"Aurora lifted a couple shots out to space. The problem is that that gets contagious. Now everyone wants to hit home runs and they start swinging for the fences instead of just trying to get on base. We aren't hitting one through nine yet, but we'll get there."


Despite not playing for a conference crown, both coaches acknowledge the enjoyment that the local rivalry brings to the season.

"I've got great respect for Bill and these games are always fun, but it's a little different now that we aren't in the same conference," added Dorman. "I'm really glad we still play each other because everyone in the community enjoys these matchups.

"At the same time, the intensity and emotions aren't as high as they used to be. That's just the fact of the matter when you aren't playing in the same league. If this was a conference game, Aurora probably wouldn't have seen a pitch. It's a different matchup now, but it's still a great thing to be a part of."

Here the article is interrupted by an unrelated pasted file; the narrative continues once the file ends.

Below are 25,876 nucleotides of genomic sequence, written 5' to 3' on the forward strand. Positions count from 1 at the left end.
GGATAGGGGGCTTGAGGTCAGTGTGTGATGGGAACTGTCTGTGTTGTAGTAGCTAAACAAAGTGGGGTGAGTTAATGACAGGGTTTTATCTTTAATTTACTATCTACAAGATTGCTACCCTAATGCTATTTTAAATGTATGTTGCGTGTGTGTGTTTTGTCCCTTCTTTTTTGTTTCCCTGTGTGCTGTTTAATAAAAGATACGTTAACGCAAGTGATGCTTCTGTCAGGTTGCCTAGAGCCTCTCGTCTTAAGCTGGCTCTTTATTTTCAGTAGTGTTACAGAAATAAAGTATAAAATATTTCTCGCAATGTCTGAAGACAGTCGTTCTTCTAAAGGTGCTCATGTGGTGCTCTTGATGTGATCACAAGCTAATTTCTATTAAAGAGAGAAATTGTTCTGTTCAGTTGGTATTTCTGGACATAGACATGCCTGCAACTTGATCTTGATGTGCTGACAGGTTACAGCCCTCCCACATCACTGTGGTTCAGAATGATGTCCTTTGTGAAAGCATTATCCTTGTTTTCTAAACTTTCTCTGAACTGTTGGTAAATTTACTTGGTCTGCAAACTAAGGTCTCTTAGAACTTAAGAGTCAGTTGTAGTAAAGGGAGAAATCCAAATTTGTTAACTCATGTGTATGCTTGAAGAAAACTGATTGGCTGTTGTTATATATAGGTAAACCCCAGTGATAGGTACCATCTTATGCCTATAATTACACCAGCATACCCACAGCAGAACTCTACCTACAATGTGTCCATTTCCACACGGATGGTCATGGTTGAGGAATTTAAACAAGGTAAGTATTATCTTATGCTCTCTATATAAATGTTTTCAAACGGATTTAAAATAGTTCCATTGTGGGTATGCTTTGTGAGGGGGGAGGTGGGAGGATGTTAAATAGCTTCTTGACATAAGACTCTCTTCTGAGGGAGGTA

Core views the non-conference contests as a chance to prepare for a possible playoff collision with the Trojans.

"We might not be conference rivals anymore, but all these girls know each other from travel ball," he added. "Bob is a good guy, and we've coached against each other for a long time, so there's a long history between both the programs and the two coaches.

"We're probably going to play them in the districts, too, so this is a way to matchup with someone early on in the season and prepare for what you might see come playoff time."